Help needed with my mixer and humming sounds

Discussion in 'The Projects Forum' started by EwanKodak, May 17, 2014.

  1. EwanKodak

    Thread Starter New Member

    May 17, 2014
    7
    0
    Hello all,

    I'm making an audio mixer based on the following schematic, good news is it works fine.
    http://www.all-electric.com/schematic/simp_mix.gif

    I'm powering it with a 9v unregulated DC power supply, and the following virtual ground schematic:
    http://www.hqew.net/files/Images/Article/Circuit_Diagram/9-V-battery-powered.jpg

    The trouble I'm having is that there is a constant and audible hum that I can't get rid of.

    I've tried adding a lowpass filter to the DC in, this had no effect.

    I've tried adding a voltage regulator to the input in the hope that this would sort it out, again it had no effect.

    Two relevant things I've noticed:

    1. If I use another power supply on the same socket as the mixer, it adds to the humming sound.

    2. If I touch any part of the circuit the humming sound is reduced. Maybe this means it is a grounding issue?


    So basically I've run out of ideas, I don't have enough experience to know if this is a PSU issue, a grounding issue, or what?

    Any help would be greatly appreciated,
    thanks Ewan
     
  2. wayneh

    Expert

    Sep 9, 2010
    12,153
    3,059
    One thing I'd try immediately is using a 9V battery, or a 12V battery with a regulator to take it down to 9V. Your problem sounds like power supply hum, but you can confirm that easily before proceeding.
     
  3. THE_RB

    AAC Fanatic!

    Feb 11, 2008
    5,435
    1,305
    A lot of mixers have high gain, and when repairing them it was common for them to hum pretty badly with the metal covers removed. But when the covers were replaced they were fine.

    Have you considered putting the project in a metal box? That might be required. :)
     
  4. EwanKodak

    Thread Starter New Member

    May 17, 2014
    7
    0
    I tried a 9v battery, the hum waveform is exactly the same.

    I think you're right THE_RB, highly amplified external signal noise from power supplies or something. Will put the final project in a decent metal box.

    Anything else I can do to minimise the problem?

    Thanks a lot people!
     
  5. jerluwoo

    New Member

    May 17, 2014
    6
    1
  6. EwanKodak

    Thread Starter New Member

    May 17, 2014
    7
    0
    I don't think so, because I have run the entire setup using battery powered devices and it persists.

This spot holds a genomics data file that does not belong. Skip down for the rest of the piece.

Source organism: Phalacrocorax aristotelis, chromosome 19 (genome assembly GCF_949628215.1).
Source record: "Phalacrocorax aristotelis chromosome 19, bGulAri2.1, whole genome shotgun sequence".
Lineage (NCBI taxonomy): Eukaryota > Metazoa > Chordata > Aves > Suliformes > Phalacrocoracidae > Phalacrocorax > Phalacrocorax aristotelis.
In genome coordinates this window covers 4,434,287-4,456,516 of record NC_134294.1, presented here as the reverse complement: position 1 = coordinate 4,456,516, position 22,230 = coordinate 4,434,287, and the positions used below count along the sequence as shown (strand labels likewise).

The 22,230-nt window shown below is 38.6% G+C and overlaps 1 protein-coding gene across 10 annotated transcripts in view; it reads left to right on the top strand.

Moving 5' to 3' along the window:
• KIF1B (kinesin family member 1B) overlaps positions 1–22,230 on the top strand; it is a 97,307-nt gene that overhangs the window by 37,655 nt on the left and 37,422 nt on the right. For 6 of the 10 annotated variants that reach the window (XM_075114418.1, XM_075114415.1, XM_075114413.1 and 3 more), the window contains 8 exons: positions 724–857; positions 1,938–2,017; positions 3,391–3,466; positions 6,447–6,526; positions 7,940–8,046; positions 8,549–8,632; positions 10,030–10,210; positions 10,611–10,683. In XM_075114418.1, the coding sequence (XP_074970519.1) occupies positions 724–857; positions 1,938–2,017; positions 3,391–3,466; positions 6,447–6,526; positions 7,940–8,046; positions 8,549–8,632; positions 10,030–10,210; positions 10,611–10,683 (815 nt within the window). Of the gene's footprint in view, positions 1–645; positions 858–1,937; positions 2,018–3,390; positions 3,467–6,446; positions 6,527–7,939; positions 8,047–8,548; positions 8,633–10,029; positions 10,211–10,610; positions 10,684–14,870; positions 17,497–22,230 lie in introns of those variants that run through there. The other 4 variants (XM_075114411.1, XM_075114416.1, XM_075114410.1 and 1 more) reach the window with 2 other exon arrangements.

My understanding is that ground loop happens when devises have a mutual earth ground?
     
  7. #12

    Expert

    Nov 30, 2010
    16,343
    6,828
    This circuit doesn't have high gain, but it has 6 inputs, and that equals 6 antennas. I agree with finishing the metal enclosure.

    It is possible to create a ground problem in a single circuit like this, but you description about how it acts seems to say that's not the problem.
     
  8. JDT

    Well-Known Member

    Feb 12, 2009
    658
    85
    You need to have a single ground earthing (ground) point.
    Everything needs to be screened with metal connected to earth.
    The power supply needs to be batteries or a well-regulated mains supply.

    Most mixers have all the gain at the input. Before the fader. This gain stage (one for each channel) is very carefully designed and screened. Use low-impedance balanced inputs for microphones. Even better, use balanced input transformers.

    After that the rest of the mixer should operate with a fairly high signal level (0dBm. 0.775VRMS) that reduces noise and hum problems. Keep internal wiring short.

    The best way to learn audio electronics design is to build something, then discover and correct the problems!
     
  9. wayneh

    Expert

    Sep 9, 2010
    12,153
    3,059
    Well done. You see now how working with DC filters and regulators would never have solved the problem. Diagnosis is key.
     
  10. alfacliff

    Well-Known Member

    Dec 13, 2013
    2,449
    428
    another fix for hum is to use audio transformers to isolate each input from any ground loops that may occur.
     
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